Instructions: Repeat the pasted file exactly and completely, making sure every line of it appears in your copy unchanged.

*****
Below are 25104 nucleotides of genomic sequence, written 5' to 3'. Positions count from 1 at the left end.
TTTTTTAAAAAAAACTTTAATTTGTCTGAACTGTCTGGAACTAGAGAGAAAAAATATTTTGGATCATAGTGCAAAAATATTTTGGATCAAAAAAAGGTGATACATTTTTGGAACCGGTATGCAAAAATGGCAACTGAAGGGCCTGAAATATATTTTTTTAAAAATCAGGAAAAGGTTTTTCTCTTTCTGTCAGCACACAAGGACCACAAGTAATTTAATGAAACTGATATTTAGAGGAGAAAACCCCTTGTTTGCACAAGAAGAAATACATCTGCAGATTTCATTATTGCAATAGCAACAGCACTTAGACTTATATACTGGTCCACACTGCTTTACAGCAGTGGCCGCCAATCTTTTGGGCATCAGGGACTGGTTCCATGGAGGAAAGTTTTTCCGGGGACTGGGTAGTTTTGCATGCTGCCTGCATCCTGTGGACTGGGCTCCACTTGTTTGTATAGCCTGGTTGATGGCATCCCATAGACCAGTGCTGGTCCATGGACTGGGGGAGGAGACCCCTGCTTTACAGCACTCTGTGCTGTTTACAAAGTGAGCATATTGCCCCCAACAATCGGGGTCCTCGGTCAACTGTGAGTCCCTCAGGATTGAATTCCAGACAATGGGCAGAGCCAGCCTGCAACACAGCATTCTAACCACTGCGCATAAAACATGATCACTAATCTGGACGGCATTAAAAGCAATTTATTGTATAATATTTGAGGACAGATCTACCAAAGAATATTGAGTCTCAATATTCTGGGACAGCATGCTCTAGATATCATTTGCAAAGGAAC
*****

Below are 25104 nucleotides of genomic sequence, written 5' to 3'. Positions count from 1 at the left end.
TTTTTTAAAAAAAACTTTAATTTGTCTGAACTGTCTGGAACTAGAGAGAAAAAATATTTTGGATCATAGTGCAAAAATATTTTGGATCAAAAAAAGGTGATACATTTTTGGAACCGGTATGCAAAAATGGCAACTGAAGGGCCTGAAATATATTTTTTTAAAAATCAGGAAAAGGTTTTTCTCTTTCTGTCAGCACACAAGGACCACAAGTAATTTAATGAAACTGATATTTAGAGGAGAAAACCCCTTGTTTGCACAAGAAGAAATACATCTGCAGATTTCATTATTGCAATAGCAACAGCACTTAGACTTATATACTGGTCCACACTGCTTTACAGCAGTGGCCGCCAATCTTTTGGGCATCAGGGACTGGTTCCATGGAGGAAAGTTTTTCCGGGGACTGGGTAGTTTTGCATGCTGCCTGCATCCTGTGGACTGGGCTCCACTTGTTTGTATAGCCTGGTTGATGGCATCCCATAGACCAGTGCTGGTCCATGGACTGGGGGAGGAGACCCCTGCTTTACAGCACTCTGTGCTGTTTACAAAGTGAGCATATTGCCCCCAACAATCGGGGTCCTCGGTCAACTGTGAGTCCCTCAGGATTGAATTCCAGACAATGGGCAGAGCCAGCCTGCAACACAGCATTCTAACCACTGCGCATAAAACATGATCACTAATCTGGACGGCATTAAAAGCAATTTATTGTATAATATTTGAGGACAGATCTACCAAAGAATATTGAGTCTCAATATTCTGGGACAGCATGCTCTAGATATCATTTGCAAAGGAAC